Top Ten

June 11, 2015

VCC launches internal review into loan given to new president

The Province is reporting that Vancouver Community College has launched an internal investigation into an $84,000 loan allegedly granted to its new president, Peter Nunoda. According to The Province, the loan was approved by VCC’s Executive Director of Human Resources without the knowledge of the board in order to “temporarily bridge” Nunoda’s relocation costs; the board was advised of the loan afterward. Pam Ryan, Chair of the board's HR committee, said, “while the board is satisfied that the loan was executed in accordance with proper business protocol … the board has initiated a review to confirm whether all Vancouver Community College protocols were properly followed.” Nunoda paid back $69,796 of the loan in May, with the rest due by next year. The Province

Athabasca sustainability report proposes actions to stave off insolvency

A report released by Athabasca University warns that the institution may be unable to pay its debt in two years unless action is taken. Interim President Peter MacKinnon cited the institution’s increased reliance on tuition, decreased government funding, caps on tuition, and employee collective agreements as sources of the financial troubles. He noted that information technology was another challenge, as the provincial education budget does not treat it as a capital expense, though AthabascaU is focused on online education. The report, produced by the AthabascaU Sustainability Taskforce, offers four options that would allow the institution to remain sustainable. Two options on the table include becoming a federation with another Alberta institution or joining an affiliation with other institutions. Athabasca Advocate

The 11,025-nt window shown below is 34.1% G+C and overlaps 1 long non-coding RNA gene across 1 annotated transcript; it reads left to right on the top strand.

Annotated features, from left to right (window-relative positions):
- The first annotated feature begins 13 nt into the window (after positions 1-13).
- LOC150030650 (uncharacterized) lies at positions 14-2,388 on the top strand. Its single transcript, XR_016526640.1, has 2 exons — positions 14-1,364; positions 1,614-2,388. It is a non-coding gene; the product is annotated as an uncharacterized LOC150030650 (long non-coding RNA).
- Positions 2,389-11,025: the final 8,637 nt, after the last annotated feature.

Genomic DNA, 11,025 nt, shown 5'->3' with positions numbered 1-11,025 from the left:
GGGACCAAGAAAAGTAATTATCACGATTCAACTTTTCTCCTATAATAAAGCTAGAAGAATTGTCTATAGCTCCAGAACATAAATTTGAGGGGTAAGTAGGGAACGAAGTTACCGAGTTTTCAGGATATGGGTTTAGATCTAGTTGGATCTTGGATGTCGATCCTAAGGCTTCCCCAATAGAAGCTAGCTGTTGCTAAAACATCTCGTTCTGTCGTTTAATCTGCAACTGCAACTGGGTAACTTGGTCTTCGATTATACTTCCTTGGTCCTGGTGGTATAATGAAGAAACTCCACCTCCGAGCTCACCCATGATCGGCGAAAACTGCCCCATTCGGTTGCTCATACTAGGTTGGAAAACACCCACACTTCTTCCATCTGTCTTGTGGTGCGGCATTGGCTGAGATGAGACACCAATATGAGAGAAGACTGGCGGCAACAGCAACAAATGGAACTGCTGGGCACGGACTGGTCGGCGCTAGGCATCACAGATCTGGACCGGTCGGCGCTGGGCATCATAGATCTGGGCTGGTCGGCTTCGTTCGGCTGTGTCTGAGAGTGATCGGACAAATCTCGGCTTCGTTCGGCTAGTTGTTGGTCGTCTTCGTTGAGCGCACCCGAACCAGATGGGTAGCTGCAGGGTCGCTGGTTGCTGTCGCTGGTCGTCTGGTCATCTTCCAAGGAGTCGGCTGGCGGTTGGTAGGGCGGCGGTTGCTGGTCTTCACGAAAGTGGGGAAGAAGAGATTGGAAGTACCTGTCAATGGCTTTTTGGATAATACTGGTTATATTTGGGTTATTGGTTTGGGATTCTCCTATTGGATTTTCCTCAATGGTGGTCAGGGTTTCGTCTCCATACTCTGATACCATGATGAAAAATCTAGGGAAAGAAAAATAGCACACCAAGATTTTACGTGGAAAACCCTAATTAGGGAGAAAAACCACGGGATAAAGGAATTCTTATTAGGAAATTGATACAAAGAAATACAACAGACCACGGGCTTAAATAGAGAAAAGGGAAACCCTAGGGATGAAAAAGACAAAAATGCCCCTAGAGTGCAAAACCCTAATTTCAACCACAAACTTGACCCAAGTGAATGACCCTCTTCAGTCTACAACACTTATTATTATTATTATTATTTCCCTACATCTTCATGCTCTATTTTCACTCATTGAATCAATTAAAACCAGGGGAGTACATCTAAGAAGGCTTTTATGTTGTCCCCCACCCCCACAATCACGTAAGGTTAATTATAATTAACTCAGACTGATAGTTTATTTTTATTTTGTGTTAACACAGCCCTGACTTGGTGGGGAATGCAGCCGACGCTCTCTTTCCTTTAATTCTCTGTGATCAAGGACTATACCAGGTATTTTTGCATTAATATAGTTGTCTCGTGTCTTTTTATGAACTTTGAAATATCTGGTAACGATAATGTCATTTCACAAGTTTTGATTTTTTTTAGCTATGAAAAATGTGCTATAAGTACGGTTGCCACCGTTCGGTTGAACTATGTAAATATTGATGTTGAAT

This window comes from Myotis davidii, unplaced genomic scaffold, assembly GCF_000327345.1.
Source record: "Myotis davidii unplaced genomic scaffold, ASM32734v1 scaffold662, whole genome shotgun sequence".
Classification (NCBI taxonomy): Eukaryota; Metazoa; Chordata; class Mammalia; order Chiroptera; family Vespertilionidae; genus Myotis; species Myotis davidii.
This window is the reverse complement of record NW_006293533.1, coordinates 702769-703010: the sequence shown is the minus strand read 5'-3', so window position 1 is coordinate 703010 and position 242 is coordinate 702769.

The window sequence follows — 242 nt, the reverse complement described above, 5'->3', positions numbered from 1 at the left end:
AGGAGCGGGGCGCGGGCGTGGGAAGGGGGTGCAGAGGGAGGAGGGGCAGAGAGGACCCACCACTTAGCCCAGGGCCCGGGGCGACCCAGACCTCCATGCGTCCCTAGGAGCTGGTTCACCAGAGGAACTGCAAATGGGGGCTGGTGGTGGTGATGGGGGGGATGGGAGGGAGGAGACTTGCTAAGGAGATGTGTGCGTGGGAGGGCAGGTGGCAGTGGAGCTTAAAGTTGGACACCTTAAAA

AB midwife funding cap forcing grads to leave the province

Mount Royal University has graduated its first class of midwives; however, almost half of the class may have to leave the province to find work. While there are 900 Albertans on the waitlist for a midwife, the province has capped funding at just under 2,400 births per year. “It’s difficult at this time. However, I am hopeful that we’ll be able to talk to the new government and open up more access for the women of Alberta and hopefully be able to bring those midwives back,” said Nicole Matheson, President of the Alberta Association of Midwives. CBC

OUAC data show slight decrease in total applications, but increase in confirmations for June

The Ontario Universities' Application Centre has released data on undergraduate enrolments and confirmations for June. Total application numbers dipped just slightly this year compared to 2014, from 562,762 to 562,649. However, total confirmation numbers as of June 1 were up, increasing from 90,051 to 92,512. Increases in high-school direct applications were strongest at Brescia University College (8.1%) and OCAD University (7.9%). Non-direct applications increased by 13.4% at Wilfrid Laurier University, 11.2% at the University of Guelph-Humber, and 9.9% at Queen's University. High-school direct confirmation numbers increased the most at Nipissing University (16.8%), Huron University College (10.4%) and WLU (9.1%). Non-direct confirmations increased by 32.6% at Huron, 28.1% at the University of Toronto, and 28% at WLU. OUAC Data (Applications) | OUAC Data (Confirmations)